PortChicago50While two titles do not qualify as a trend, I’d say Sheinkin has a knack for bringing under-the-radar stories from WWII to life and light. After his scientists-and-spies thriller depicting the race to build or steal the world’s first nuclear weapon, Sheinkin revisits the wartime Forties in The Port Chicago 50, about the Port Chicago explosion (also bomb-related!) and the remarkable fallout that forced the US Navy to confront the systemic racism within its ranks.

To tell the story from the perspectives of the Port Chicago 50, a group of black sailors who boycotted their unsafe and segregated work conditions, Sheinkin trawled through court documents and scores of interviews to stitch together this uniquely personal account.

“We had expectations to go to sea on a big Navy ship,” recalled Spencer Sikes, still a teenager when he enlisted. Instead, to keep the Navy segregated, black sailors ended up at Port Chicago in California, where the officers giving orders were white and the crews handling the bombs were black. Worse, the men were expected to load explosives onto Pacific-bound ships without any prior training; the officers made a game out of betting on which crews could load the fastest. The pressure was so bad, Sikes was convinced he’d perish on the pier and never see his mother again. (more…)

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The Wolf and Little Red.

The Wolf and Little Red.

Into the woods and down the dell/
The path is straight, I know it well/
Into the woods and who can tell/
What’s waiting on the journey?

These lyrics from Into the Woods, by Stephen Sondheim and James Lapine, summed up my attitude towards the film version of my childhood favorite musical. I grew up watching the original on a worn VHS tape. It was one of my first introductions to musical theater.

For those unfamiliar with its premise, Into the Woods is a fairytale mash-up about a childless Baker and his Wife, their quest to reverse the Witch’s curse that keeps them barren, and their consequent encounters with beanstalk-climbing Jack, Little Red Riding Hood, Rapunzel, and Cinderella, who’ve also gone into the woods to obtain their wishes. If the first half of the musical is about wish fulfillment, then the second act warns that happy endings come at a price. The musical is structured so that Act II mirrors and foils Act I. Even the opening and closing numbers of each act–and a delightful duet and its reprise–serve as counterbalances for one another.

A solid musical with a funny book and a fantastic score, it’s hard to mess up Into the Woods. I’m partial to the original Broadway cast myself, but I’ve seen amateur productions still entertain. That said, I was curious what kind of movie magic director Rob Marshall would bring to Into the Woods on film. From uncomfortably close close-ups (à la Tom Hooper’s Les Miserables) to innovative camera angles to flashbacks, montages, special effects, and who knows what else, there’s a lot of cinematic tricks to play with.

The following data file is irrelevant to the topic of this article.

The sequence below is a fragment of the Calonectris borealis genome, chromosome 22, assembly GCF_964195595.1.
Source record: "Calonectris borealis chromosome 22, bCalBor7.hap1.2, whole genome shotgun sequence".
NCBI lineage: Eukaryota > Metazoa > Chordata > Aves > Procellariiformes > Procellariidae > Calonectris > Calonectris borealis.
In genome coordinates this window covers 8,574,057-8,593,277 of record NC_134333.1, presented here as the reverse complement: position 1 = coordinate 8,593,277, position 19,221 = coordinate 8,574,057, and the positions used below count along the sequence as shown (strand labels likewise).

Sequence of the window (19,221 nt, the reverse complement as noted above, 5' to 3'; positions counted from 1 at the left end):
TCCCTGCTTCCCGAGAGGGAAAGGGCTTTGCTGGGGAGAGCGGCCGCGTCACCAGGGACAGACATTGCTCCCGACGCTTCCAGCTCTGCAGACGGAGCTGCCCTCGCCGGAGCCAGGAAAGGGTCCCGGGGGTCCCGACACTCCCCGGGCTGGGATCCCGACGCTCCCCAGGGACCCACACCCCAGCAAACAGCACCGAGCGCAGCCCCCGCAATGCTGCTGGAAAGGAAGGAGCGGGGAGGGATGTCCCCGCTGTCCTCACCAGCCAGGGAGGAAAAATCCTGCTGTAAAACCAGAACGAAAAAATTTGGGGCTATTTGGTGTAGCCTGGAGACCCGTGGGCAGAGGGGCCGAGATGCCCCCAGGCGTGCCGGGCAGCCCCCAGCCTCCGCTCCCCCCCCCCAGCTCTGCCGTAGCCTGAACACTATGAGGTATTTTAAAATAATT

To Marshall’s credit, some of his ideas worked splendidly, like the clever editing during Jack’s big song, Giants in the Sky, which helped to reenact his sky-bound adventures. And the juxtaposition of a banished Rapunzel singing herself to sleep while camped out in a swamp crawling with venomous snakes was a hilarious visual gag. Also, a nice touch: playing a snippet from another Sondheim musical, A Little Night Music, as the background music at the festival. Less successful were Cinderella’s creepy CGI’ed birds; the vertigo-inducing tracking shots during the Witch’s song, Stay With Me, which took attention away from an emoting Meryl Streep; the decision to show the Giant on screen; and the literal interpretation of the song, I Know Things Now, which depicted Little Red being digested by the Wolf in what looked like an esophagus from the Twilight Zone. (more…)

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wild thingsReading Wild Things! Acts of Mischief in Children’s Literature was the perfect way to cap off 2014. Written by children’s book bloggers Betsy Bird, Julie Danielson and Peter D. Sieruta (who passed away shortly before the book was published), it offers an insider’s look at the kidlit world in all its absurdity: scandals! book-banning! in-fighting! In short, it’s about how the adults behind the children’s book industry behave like adults, instead of the angelic, bunny-loving writers that many grown-ups imagine them to be.

“With this book we hope to dispel the romanticized image of children’s literature, held by much of the public, of children’s authors writing dainty, instructive stories with a quill pen in hand and woodland creatures curled up at their feet,” says the Wild Things! authors in chapter one.

Having set the ground rules, Bird et al plunge into the juicy anecdotes: the author who killed her mother with cutlery; the bawdy, sexist book written by the Berenstain Bear series authors; Roald Dahl’s years as a British spy–which involved seducing a congresswoman to influence U.S. foreign policy.

Not all the stories are meant to shock. Some, like the backstory of how Jerry Spinelli got his start in writing, are awkwardly hilarious. Others show missed opportunities–like how an editor’s mistake deprived the world of a Maurice Sendak-illustrated version of J.R. R. Tolkien’s Lord of the Rings. In its best moments, reading Wild Things! is like listening to a master storyteller spin tales about storytelling giants. (more…)